The Hidden Benefits of the Minor Parties

The senate crossbench has been the target of considerable contempt, since the 2013 election. Frustrated by the election of minor party candidates, the Australian political class is demanding reform. The frustration of failing to pass legislation has even prompted the Prime Minister to label the senate ‘feral’.

There are electoral reforms worth pursuing. But this contempt and hostility ignores the benefits of having minor party MPs.

Less constrained by electoral pragmatism, and the excessive party discipline that has infected Australian politics, minor party MPs are able to expand public debate and raise issues that would otherwise be unrepresented.

Immigration reform is on such example.

In an issues paper released on Friday, the Productivity Commission raised the prospect of a price-based immigration system—similar to the system proposed ($) by Nobel Prize winning economist, Gary Becker. As The Sydney Morning Herald reports:

The Australian government would sell the right to immigrate to Australia – with migrants no longer accepted based on their skills or family connections – under radical proposals being examined by the government’s independent think tank.

The Productivity Commission is investigating a price-based immigration system that would use entry fees as the primary determinant for who gains entry to Australia.

This reform would be enormously beneficial—as the IPA’s Jason Potts explained on The Conversation.


Read the rest at Freedom Watch…

Taxi Industry Will Suffer if it Refuses to Embrace Uber

Threatened by the growing popularity of ride-sharing app Uber, the Australia taxi industry has resorted to a campaign of misinformation to protect its market share.

In a response to state Opposition Leader Matthew Guy, who has called for the Government to embrace the service, the Victorian Taxi Association raised the prospect of safety concerns to attack its competitor.

Victorian Taxi Association CEO David Samuel remarked that he was “concerned that a senior member of Parliament would associate himself with a dangerous and illegal service”.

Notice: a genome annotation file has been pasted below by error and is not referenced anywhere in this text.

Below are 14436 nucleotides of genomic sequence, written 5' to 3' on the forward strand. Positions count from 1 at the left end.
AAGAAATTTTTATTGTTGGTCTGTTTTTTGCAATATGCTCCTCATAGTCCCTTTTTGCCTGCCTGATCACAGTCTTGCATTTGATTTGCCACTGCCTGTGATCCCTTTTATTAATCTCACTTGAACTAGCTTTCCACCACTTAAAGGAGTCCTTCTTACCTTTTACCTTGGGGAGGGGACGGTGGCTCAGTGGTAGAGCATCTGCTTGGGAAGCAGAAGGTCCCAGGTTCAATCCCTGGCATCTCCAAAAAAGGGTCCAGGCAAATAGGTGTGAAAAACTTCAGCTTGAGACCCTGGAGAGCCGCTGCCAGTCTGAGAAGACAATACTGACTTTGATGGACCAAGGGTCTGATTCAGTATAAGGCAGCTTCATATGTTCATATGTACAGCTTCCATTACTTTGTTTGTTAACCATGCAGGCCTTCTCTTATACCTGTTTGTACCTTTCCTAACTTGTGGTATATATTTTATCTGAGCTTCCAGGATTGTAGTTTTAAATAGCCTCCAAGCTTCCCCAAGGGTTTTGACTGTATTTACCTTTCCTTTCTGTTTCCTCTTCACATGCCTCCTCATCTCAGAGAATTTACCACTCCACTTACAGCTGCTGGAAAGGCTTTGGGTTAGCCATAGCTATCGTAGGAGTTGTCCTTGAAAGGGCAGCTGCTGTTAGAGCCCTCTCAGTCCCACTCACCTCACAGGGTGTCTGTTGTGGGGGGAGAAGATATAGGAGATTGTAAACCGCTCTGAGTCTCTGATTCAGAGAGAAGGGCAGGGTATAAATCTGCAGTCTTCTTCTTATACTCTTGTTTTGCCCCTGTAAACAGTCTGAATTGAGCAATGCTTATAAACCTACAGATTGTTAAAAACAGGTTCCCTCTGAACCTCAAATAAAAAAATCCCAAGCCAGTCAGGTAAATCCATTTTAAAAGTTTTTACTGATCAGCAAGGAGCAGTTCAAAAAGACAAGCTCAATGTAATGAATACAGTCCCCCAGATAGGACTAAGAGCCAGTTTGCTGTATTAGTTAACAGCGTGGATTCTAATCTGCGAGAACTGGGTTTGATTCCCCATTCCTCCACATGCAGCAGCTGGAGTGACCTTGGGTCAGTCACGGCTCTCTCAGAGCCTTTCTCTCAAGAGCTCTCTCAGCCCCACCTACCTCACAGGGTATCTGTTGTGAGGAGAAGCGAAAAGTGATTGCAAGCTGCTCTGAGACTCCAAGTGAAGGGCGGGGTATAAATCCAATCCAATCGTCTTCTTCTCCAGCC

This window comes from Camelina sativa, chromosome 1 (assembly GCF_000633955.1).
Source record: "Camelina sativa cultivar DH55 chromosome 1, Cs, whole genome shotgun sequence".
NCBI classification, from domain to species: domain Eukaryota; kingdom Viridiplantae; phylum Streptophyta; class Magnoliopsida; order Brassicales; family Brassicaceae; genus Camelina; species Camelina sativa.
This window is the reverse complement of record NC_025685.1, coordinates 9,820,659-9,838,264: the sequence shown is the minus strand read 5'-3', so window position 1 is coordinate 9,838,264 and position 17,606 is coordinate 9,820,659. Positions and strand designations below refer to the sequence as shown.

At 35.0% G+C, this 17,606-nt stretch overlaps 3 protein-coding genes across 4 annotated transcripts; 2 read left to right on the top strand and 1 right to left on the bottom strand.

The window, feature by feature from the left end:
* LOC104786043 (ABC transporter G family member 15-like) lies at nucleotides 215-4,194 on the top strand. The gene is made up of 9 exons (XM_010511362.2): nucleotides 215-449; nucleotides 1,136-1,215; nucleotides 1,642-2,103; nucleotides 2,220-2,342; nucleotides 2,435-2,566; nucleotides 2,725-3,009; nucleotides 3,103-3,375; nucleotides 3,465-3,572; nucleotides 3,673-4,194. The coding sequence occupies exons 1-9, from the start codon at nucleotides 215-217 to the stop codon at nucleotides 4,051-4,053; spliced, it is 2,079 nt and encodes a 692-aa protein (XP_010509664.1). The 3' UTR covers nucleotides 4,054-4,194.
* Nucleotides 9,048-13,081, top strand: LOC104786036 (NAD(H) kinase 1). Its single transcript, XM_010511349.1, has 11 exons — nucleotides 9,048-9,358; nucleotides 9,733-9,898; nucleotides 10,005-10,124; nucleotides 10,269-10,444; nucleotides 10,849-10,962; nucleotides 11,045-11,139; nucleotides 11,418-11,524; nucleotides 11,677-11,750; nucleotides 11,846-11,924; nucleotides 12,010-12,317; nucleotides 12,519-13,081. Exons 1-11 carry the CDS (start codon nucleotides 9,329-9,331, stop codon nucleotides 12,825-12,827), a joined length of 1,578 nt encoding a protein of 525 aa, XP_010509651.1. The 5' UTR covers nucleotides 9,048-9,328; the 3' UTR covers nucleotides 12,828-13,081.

Samuel’s comments mirror the message from the Australian Taxi Industry Association, which last month claimed to be concerned with community safety, because of the dangers of this “imitation taxi service”.

The problem with this party line is that it’s just not credible.

As users of Uber can attest, the service — which is based in San Francisco, operates in 55 countries and more than 200 cities across the globe and which is predicted to generate more than $10 billion in revenue by the end of the year — provides a cheap and convenient method of transport, which is considerably safer than traditional taxis. And it’s only the first of a raft of similar services.

Taxi drivers have a dangerous and often difficult job. They carry large amounts of cash and pick anonymous customers up off the street.

That can create risks for both drivers and passengers. Passengers can be assaulted and drivers robbed, and there is no guarantee that the offender can be identified when a crime is committed.

Uber has significantly reduced those risks. The ride-sharing app facilitates a cashless transaction and both the driver and passenger know the other’s details before the ride begins.

If a crime does occur, then all of the perpetrator’s personal information is available and can be sent directly to the police. That means that anyone stupid enough to assault an Uber driver, or a driver stupid enough to assault a passenger, will effectively be leaving a copy of their driver’s licence and credit card with the victim of the crime.


Read the rest at Herald Sun…